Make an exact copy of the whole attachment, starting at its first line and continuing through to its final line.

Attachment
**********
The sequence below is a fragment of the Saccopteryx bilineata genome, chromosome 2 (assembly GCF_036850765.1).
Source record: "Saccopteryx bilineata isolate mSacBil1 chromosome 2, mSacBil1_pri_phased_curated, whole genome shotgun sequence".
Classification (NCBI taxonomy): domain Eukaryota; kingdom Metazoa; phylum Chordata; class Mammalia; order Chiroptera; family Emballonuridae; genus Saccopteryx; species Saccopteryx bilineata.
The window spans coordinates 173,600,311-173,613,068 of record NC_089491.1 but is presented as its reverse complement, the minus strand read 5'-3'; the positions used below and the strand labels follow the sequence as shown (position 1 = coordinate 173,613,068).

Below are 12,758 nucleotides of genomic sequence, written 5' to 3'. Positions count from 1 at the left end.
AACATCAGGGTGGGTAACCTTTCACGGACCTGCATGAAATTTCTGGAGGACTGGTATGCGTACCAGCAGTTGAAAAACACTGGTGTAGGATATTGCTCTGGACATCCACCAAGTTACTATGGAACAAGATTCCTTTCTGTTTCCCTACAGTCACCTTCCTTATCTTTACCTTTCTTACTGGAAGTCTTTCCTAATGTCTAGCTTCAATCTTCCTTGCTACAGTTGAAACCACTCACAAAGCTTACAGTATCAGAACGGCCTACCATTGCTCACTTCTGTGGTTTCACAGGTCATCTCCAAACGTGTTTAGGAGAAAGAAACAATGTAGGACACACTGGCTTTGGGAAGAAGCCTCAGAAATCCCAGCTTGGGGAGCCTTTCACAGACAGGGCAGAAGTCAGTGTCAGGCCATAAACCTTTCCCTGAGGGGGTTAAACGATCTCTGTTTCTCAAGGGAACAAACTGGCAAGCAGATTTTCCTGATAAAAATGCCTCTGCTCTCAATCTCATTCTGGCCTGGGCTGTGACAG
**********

The sequence below is a fragment of the Saccopteryx bilineata genome, chromosome 2 (assembly GCF_036850765.1).
Source record: "Saccopteryx bilineata isolate mSacBil1 chromosome 2, mSacBil1_pri_phased_curated, whole genome shotgun sequence".
Classification (NCBI taxonomy): domain Eukaryota; kingdom Metazoa; phylum Chordata; class Mammalia; order Chiroptera; family Emballonuridae; genus Saccopteryx; species Saccopteryx bilineata.
The window spans coordinates 173,600,311-173,613,068 of record NC_089491.1 but is presented as its reverse complement, the minus strand read 5'-3'; the positions used below and the strand labels follow the sequence as shown (position 1 = coordinate 173,613,068).

Below are 12,758 nucleotides of genomic sequence, written 5' to 3'. Positions count from 1 at the left end.
AACATCAGGGTGGGTAACCTTTCACGGACCTGCATGAAATTTCTGGAGGACTGGTATGCGTACCAGCAGTTGAAAAACACTGGTGTAGGATATTGCTCTGGACATCCACCAAGTTACTATGGAACAAGATTCCTTTCTGTTTCCCTACAGTCACCTTCCTTATCTTTACCTTTCTTACTGGAAGTCTTTCCTAATGTCTAGCTTCAATCTTCCTTGCTACAGTTGAAACCACTCACAAAGCTTACAGTATCAGAACGGCCTACCATTGCTCACTTCTGTGGTTTCACAGGTCATCTCCAAACGTGTTTAGGAGAAAGAAACAATGTAGGACACACTGGCTTTGGGAAGAAGCCTCAGAAATCCCAGCTTGGGGAGCCTTTCACAGACAGGGCAGAAGTCAGTGTCAGGCCATAAACCTTTCCCTGAGGGGGTTAAACGATCTCTGTTTCTCAAGGGAACAAACTGGCAAGCAGATTTTCCTGATAAAAATGCCTCTGCTCTCAATCTCATTCTGGCCTGGGCTGTGACAG